I returned the book* one day late. I knew it was late. I could have returned it the day before, but I had a few more pages to finish. So I kept it. Kept it from the next person on the list, who had put a hold on it, whose right it was to have it. To get to start reading it. I was delinquent and I knew it.
Sheepishly, I approached the white-haired woman at the checkout counter. Producing the book, I apologized for having kept it a day past its due date. I fingered the coins in my hand, ready to pay for my transgression. The woman smiled at me as she took the book. “You’re probably OK,” she told me, “We build in a day of grace.” After scanning in my return, she paused a moment and then declared, “You’re forgiven.”
Ho-ho! How delighted I was to hear those words! I admit I had a sudden urge to ask this woman to repeat herself so I could record her on video. Thought better of this, though, and left the library, smiling broadly, my quarters still in my pocket. I’m actually not sure how much the one day fine would have been had it been assessed, but not much. Certainly, my gratitude at being excused was out of proportion with the giddiness I felt. Not at getting away with something, but at confessing that thing and being surprised by my forgiveness.
That’s the singular thing about grace that has us kicking up our heels in delight. Because we don’t deserve it we don’t expect it so it catches us completely off guard. It’s a gift we didn’t see coming. Swoops in and sweeps us completely off our feet.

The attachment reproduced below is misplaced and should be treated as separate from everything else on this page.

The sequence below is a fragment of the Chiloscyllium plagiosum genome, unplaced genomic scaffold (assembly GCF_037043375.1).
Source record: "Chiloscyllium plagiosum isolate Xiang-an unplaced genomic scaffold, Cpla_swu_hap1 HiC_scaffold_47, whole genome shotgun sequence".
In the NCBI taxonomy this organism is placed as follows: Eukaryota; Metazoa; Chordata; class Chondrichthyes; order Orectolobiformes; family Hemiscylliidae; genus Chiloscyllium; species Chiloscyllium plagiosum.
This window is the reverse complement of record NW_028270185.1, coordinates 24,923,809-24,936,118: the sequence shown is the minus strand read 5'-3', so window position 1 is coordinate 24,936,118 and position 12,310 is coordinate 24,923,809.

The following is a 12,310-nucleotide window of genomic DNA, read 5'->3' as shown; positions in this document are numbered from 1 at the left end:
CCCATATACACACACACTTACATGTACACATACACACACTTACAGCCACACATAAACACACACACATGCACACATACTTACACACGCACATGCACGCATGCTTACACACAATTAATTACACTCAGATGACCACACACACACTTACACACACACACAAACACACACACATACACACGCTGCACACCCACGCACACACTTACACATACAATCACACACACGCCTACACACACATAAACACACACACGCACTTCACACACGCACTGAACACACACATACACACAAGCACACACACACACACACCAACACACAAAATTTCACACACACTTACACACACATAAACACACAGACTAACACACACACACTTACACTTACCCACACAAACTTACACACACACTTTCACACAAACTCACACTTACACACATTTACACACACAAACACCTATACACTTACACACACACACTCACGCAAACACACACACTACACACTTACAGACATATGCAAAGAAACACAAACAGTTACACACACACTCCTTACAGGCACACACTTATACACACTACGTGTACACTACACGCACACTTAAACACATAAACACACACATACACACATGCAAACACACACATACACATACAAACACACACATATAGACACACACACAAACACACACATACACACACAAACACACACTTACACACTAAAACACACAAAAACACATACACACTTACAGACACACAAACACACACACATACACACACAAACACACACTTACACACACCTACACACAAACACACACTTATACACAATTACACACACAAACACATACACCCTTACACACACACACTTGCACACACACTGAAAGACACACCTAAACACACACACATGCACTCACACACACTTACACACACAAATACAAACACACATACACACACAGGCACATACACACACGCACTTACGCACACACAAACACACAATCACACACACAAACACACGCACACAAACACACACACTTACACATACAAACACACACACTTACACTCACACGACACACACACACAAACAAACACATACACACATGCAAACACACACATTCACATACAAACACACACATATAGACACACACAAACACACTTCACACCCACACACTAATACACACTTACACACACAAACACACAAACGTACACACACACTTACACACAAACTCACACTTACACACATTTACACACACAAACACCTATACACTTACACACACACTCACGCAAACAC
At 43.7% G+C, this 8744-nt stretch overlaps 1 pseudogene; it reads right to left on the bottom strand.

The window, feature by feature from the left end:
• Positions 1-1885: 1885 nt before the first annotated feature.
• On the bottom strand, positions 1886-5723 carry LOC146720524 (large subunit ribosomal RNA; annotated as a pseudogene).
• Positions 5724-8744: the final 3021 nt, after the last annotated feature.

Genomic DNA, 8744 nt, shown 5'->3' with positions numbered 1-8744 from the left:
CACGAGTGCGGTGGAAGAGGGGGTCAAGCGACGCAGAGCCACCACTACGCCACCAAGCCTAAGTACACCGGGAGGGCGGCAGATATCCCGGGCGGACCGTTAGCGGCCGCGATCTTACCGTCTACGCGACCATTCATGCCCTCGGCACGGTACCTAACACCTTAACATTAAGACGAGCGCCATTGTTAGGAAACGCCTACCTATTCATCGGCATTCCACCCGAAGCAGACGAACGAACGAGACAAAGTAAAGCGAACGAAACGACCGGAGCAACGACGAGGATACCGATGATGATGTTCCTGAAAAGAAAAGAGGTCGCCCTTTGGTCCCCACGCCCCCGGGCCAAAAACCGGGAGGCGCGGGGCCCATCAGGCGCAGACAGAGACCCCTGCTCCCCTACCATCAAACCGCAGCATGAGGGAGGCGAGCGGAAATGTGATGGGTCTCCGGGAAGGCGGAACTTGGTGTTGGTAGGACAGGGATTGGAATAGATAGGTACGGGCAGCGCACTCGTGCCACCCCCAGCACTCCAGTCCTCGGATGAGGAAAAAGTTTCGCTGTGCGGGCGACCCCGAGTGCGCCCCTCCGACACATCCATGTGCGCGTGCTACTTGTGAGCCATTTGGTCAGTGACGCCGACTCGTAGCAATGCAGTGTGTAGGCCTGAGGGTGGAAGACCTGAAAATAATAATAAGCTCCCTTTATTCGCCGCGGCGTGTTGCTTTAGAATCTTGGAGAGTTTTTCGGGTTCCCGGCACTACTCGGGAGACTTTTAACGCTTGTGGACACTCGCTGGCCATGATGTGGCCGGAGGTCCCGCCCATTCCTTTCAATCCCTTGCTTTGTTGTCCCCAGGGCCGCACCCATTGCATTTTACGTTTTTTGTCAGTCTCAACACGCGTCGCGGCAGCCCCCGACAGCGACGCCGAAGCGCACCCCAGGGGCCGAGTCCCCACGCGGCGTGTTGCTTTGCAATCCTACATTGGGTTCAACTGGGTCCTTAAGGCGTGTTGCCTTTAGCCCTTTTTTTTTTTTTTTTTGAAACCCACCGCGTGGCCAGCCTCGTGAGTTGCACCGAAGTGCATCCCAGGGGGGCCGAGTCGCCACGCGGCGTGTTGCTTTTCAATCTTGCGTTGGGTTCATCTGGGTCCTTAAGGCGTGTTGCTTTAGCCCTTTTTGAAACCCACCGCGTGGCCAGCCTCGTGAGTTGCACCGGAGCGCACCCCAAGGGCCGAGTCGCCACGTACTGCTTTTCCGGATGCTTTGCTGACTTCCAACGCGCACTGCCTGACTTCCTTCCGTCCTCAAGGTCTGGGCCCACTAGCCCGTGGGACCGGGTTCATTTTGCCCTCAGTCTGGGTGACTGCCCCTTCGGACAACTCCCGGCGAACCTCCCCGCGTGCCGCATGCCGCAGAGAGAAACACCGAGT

Funny, this instance has reminded me of the conversation Jesus had with Simon-Peter when he was belly-aching about the extravagant love shown Jesus by a woman “who had lived a sinful life.” Jesus asked Peter to reconsider her via a parable about a money-lender who forgave two debtors, neither of whom could pay; one owed 10X the amount owed by the other (Luke 7:41-48*). Then Jesus asked, Now which of them will love him (the money-lender) more?” Simon replied, “I suppose the one who had the bigger debt forgiven.”
Well, here I am, over the moon about my small debt forgiven while I celebrate this moment of grace. Until the sinner in me realizes that now that I know there will be a day of grace extended, I will very likely be tempted to take advantage of “my extra day” as if it were mine to take rather than His to give.
Apparently, the amazing thing about grace isn’t its quantity, quality or availability. It’s that it comes as a complete and utter surprise. After that, we’d do well to keep the gratitude gig going.
*Searching for Sunday, by the late Rachel Held Evans